Remote work abroad − employer, consider these points! From a Finnish perspective

It is nowadays quite common that an employee who is used to working remotely in Finland to want to work remotely abroad for a certain period. For example, remote work abroad might be combined with a vacation or, alternatively, the employee escapes the Finnish winter to work remotely abroad. In addition to the employee’s own preparations, a certain amount of advance preparation is also required from the employer when an employee moves outside the borders of Finland and works remotely abroad.

This article discusses some of the important matters that the employer should review and consider when preparing for the employee’s remote work abroad. The employee’s country of destination will have a significant impact on the number of advance preparations required before the employee goes abroad to work remotely.

It is advisable to draw up a separate remote work agreement that will be attached to the employment contract. The remote work agreement sets forth the conditions applicable to remote work carried out abroad.

Finnish social security
An employee who is working remotely abroad is not automatically covered by Finnish social security. The main rule is that the employer must insure remote working in Finland under the Finnish legislation and remote working abroad under the legislation of the destination country. However, the EU regulation on the coordination of social security systems and Finland’s separate social security agreements with various countries, under which it has been agreed that an employee will be insured under the legislation of only one country at a time, create an exception to this main rule. In the case of a so-called “non-agreement country”, however, a situation may arise where the employee is either double insured (the employer must pay the employer’s contributions to both Finland and the country of destination) or not insured at all.

To avoid having to separately research the legislation of the employee’s destination country, the employer may apply for a certificate for an employee working abroad to prove that the employee is covered by Finnish social security also during the period of work abroad (“A1 certificate”). An A1 certificate can only be obtained if the work is carried out in an EU/EEA country, Switzerland, or a country with which Finland has concluded a social security agreement. To obtain an A1 certificate, the remote work abroad must also be temporary (lasting no longer than two years), the work must be for a Finnish employer, and the employee must be covered by Finnish social security when going abroad to work remotely.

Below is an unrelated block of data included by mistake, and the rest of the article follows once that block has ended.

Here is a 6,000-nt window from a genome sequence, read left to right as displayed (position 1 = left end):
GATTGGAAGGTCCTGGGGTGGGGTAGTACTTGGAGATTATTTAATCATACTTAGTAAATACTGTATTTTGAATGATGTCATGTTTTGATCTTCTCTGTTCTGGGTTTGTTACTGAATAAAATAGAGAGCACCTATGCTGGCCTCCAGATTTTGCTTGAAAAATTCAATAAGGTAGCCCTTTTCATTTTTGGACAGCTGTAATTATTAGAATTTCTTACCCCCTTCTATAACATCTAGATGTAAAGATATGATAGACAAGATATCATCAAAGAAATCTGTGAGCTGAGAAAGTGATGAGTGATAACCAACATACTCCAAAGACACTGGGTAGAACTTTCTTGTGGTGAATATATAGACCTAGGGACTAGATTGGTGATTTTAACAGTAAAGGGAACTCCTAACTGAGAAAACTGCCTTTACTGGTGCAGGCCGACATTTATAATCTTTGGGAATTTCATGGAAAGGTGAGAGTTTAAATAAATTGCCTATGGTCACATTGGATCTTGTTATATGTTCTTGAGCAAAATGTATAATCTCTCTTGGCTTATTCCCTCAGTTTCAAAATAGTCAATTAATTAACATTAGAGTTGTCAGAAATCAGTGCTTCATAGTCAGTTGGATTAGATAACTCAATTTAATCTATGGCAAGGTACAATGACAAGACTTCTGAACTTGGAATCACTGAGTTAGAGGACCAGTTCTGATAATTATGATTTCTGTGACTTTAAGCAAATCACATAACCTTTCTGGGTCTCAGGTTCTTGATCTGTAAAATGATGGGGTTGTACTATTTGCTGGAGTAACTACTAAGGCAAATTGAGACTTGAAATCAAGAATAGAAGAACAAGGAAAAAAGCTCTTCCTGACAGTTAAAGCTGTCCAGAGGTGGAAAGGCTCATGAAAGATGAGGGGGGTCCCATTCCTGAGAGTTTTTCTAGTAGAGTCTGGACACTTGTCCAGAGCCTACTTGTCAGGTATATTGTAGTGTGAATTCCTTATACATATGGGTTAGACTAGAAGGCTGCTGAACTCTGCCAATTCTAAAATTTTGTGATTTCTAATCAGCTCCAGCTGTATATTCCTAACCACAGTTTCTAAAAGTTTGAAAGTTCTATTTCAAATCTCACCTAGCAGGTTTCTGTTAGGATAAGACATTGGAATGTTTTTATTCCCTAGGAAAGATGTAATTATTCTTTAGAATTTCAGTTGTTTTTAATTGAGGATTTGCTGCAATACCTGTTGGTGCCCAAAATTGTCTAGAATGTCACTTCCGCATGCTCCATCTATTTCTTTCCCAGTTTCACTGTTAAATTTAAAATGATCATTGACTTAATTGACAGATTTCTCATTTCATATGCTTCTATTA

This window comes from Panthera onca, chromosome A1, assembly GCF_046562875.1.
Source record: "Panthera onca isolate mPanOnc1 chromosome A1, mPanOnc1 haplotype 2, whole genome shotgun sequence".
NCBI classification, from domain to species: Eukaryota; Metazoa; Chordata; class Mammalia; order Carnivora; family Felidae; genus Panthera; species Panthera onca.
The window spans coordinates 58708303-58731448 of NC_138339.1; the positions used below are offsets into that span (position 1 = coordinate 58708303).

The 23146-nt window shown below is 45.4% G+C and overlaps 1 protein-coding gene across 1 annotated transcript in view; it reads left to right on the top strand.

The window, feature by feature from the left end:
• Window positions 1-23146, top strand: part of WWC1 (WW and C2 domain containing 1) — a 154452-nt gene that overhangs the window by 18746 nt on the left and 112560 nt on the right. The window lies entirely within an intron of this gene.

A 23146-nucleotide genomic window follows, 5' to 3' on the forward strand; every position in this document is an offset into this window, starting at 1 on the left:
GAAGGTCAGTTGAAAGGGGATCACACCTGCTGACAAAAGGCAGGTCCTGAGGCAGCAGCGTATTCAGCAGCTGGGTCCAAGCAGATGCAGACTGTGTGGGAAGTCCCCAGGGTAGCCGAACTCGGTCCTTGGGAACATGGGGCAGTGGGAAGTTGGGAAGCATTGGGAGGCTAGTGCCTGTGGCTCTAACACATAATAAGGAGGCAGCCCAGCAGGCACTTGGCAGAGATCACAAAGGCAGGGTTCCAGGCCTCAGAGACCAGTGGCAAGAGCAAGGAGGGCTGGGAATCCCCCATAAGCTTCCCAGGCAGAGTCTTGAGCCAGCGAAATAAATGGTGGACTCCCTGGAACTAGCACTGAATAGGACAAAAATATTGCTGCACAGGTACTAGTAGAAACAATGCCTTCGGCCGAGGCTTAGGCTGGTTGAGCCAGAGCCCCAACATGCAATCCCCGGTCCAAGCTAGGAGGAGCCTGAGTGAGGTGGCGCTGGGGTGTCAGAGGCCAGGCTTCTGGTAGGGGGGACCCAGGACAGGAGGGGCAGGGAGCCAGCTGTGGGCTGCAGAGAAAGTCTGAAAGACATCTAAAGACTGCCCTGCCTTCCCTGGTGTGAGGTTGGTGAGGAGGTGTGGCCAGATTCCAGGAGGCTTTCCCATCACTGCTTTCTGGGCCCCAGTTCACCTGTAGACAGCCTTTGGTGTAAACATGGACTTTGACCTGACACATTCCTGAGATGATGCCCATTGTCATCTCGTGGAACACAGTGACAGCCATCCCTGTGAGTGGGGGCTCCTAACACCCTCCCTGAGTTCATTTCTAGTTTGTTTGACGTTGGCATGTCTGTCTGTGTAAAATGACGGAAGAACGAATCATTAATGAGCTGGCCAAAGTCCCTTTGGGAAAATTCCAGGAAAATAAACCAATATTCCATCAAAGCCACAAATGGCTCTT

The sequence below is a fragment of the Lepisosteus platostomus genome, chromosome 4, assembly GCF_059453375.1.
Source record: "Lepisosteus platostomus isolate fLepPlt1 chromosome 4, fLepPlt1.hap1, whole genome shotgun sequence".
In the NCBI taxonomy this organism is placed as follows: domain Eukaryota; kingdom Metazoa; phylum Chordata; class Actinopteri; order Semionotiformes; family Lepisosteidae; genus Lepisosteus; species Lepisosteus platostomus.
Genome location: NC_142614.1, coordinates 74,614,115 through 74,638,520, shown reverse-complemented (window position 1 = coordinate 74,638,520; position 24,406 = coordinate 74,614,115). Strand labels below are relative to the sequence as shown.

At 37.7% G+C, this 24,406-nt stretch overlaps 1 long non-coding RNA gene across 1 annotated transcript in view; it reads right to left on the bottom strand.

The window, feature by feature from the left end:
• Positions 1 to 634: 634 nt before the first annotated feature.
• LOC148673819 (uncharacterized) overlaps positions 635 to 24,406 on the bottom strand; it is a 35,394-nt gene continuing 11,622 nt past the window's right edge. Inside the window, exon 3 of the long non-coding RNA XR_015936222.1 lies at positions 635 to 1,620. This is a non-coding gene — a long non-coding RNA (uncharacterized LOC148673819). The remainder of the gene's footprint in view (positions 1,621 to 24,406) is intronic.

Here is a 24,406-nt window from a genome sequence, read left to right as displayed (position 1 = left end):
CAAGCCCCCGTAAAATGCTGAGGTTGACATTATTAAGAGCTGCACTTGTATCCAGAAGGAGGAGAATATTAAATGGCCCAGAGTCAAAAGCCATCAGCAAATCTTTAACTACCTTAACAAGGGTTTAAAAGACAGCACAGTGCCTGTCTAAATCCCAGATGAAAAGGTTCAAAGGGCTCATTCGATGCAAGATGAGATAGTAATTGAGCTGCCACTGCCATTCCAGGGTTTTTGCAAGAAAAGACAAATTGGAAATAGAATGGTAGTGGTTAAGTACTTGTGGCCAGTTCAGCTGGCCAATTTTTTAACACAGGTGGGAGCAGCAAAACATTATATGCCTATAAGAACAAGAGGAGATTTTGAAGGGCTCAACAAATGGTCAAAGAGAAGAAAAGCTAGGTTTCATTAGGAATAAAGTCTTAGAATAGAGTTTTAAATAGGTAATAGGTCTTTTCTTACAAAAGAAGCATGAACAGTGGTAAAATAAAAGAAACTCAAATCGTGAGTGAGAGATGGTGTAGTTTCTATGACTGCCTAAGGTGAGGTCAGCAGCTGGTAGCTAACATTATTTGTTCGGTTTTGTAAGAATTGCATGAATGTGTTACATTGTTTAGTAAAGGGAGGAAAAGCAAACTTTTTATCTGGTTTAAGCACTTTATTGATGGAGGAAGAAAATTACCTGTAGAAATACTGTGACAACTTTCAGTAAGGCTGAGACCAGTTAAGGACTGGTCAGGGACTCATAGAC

It is advisable to apply for an A1 certificate well before the start of the remote work abroad. The application is made by the employer via the e-service of the Finnish Centre for Pensions. Once the A1 certificate has been issued, the employer pays the employee’s social security contributions to Finland as usual. The A1 certificate covers the entire Finnish social security solution, i.e., all social insurance contributions of the employee are paid to Finland. The A1 certificate holder is normally entitled to Finnish employment pension benefits, occupational accident insurance benefits, sickness benefits, family benefits, and other social security benefits. By showing the A1 certificate, the employee can prove that he or she is still covered by Finnish social security during a stay abroad.

If the employee goes to work remotely in a country where there is no social security agreement, the employer must take care of the employer’s statutory insurance in accordance with the laws of the country of destination and pay the insurance premiums in that country. In such situations, the regulations of each country of destination must be examined on a case-by-case basis.

Other insurances
The employer’s statutory occupational accident insurance only covers a limited number of accidents, and these must have occurred specifically in the course of work. The employer may have purchased additional insurance coverage for its employees through various insurance products (for example, leisure accident insurance, remote work insurance, or travel insurance that includes leisure time). When drawing up a remote work agreement, it is worth finding out whether the employer has any additional insurance for its employees and how the terms and conditions of any such insurance apply to remote work abroad.

In general, a situation where an employee goes abroad to work remotely of his or her own free will is not covered by the employer’s travel insurance, even if the employer has taken out travel insurance for its employees. This is because if the employee’s departure for remote work abroad is at his or her own initiative, it is not considered a business trip or a post abroad to which the employee has been sent to work by the employer. It is therefore important to stipulate in the remote work agreement that the employee is responsible for his or her own travel insurance during the period of remote work abroad.

Health, well-being, and safety at work
When working remotely, the employee has a greater responsibility for many aspects of their well-being at work than when working on the employer’s premises. Firstly, the employer is not obliged to provide occupational health care services abroad for an employee who has gone abroad for remote work. Before the employee goes abroad for remote work, the employer should check the coverage of its own occupational health care contract. If the employer’s occupational health care contract includes a range of remote services for occupational health care, these may also be available to the employee who is working abroad remotely.